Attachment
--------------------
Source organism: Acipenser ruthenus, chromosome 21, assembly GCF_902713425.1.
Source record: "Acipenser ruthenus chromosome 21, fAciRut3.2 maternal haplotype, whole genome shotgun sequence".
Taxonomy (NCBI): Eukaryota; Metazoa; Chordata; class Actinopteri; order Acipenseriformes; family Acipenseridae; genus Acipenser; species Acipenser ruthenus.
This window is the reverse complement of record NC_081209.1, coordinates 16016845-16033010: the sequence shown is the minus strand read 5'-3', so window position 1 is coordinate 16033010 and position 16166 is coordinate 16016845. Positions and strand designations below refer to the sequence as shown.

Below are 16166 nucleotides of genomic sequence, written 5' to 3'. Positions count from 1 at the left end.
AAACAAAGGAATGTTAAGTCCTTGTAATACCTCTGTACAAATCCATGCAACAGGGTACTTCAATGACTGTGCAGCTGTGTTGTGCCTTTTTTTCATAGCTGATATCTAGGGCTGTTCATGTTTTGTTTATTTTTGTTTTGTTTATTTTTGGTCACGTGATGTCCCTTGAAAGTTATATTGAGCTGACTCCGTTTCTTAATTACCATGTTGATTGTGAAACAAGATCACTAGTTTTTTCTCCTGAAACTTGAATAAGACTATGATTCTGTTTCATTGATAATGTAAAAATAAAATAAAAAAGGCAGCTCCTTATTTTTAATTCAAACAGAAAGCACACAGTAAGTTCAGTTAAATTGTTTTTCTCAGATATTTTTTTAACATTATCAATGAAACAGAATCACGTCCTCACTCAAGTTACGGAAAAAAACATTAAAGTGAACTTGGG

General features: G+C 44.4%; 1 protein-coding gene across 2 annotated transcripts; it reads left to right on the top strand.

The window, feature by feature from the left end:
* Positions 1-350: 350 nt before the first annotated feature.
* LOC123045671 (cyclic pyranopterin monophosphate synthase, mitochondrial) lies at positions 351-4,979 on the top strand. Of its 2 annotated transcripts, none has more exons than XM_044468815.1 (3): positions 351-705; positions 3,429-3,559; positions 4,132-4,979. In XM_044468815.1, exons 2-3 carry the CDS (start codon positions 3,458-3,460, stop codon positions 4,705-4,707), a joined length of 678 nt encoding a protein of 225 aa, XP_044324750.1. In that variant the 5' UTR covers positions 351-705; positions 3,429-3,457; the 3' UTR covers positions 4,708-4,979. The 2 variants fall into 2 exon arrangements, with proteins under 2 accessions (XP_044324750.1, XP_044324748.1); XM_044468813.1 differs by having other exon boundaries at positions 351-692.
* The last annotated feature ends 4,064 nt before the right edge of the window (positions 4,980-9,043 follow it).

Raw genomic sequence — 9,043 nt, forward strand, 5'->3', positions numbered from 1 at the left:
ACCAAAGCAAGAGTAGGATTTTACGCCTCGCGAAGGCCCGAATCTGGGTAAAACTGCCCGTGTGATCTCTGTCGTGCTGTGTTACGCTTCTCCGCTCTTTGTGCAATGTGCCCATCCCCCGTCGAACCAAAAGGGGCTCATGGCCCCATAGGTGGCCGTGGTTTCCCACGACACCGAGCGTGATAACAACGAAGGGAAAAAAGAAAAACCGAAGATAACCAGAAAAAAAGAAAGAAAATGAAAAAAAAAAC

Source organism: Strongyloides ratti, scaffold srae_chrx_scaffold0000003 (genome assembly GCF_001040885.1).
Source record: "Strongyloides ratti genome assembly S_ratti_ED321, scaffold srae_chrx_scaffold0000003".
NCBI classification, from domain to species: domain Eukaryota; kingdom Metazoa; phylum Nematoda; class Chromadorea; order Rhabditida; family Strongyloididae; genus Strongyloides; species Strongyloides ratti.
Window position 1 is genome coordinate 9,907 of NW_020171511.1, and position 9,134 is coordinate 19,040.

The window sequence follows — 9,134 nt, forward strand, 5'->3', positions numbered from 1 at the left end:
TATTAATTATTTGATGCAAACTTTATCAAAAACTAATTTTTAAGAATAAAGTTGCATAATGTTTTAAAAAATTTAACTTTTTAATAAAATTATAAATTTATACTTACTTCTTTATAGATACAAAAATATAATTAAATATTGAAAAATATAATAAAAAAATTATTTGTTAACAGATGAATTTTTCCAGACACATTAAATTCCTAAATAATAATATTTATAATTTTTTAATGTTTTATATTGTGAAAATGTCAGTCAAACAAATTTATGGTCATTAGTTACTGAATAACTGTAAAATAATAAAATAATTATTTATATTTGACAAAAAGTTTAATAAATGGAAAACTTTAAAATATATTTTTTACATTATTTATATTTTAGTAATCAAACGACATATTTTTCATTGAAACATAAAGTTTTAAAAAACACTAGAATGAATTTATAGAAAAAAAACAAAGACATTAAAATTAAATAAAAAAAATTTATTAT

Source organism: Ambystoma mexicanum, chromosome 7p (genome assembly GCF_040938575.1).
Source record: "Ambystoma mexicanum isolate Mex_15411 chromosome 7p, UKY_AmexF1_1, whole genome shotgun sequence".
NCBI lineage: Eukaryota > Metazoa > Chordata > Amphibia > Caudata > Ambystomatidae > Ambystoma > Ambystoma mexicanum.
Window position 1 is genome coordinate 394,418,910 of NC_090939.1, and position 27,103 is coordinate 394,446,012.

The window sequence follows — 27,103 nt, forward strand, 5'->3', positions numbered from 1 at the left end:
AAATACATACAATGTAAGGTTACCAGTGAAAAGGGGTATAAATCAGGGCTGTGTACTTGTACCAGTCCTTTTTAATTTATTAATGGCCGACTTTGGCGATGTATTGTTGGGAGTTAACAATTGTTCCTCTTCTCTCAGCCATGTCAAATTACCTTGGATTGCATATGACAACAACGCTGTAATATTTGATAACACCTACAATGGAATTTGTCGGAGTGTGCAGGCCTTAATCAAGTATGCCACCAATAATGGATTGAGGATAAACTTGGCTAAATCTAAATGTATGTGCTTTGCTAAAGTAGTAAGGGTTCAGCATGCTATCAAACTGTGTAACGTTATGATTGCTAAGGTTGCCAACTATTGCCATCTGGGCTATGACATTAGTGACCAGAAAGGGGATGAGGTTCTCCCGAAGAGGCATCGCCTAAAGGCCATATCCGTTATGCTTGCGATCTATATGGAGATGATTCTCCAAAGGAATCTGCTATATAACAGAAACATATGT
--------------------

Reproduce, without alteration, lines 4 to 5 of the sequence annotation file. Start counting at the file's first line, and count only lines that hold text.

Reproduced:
This window is the reverse complement of record NC_081209.1, coordinates 16016845-16033010: the sequence shown is the minus strand read 5'-3', so window position 1 is coordinate 16033010 and position 16166 is coordinate 16016845. Positions and strand designations below refer to the sequence as shown.

Below are 16166 nucleotides of genomic sequence, written 5' to 3'. Positions count from 1 at the left end.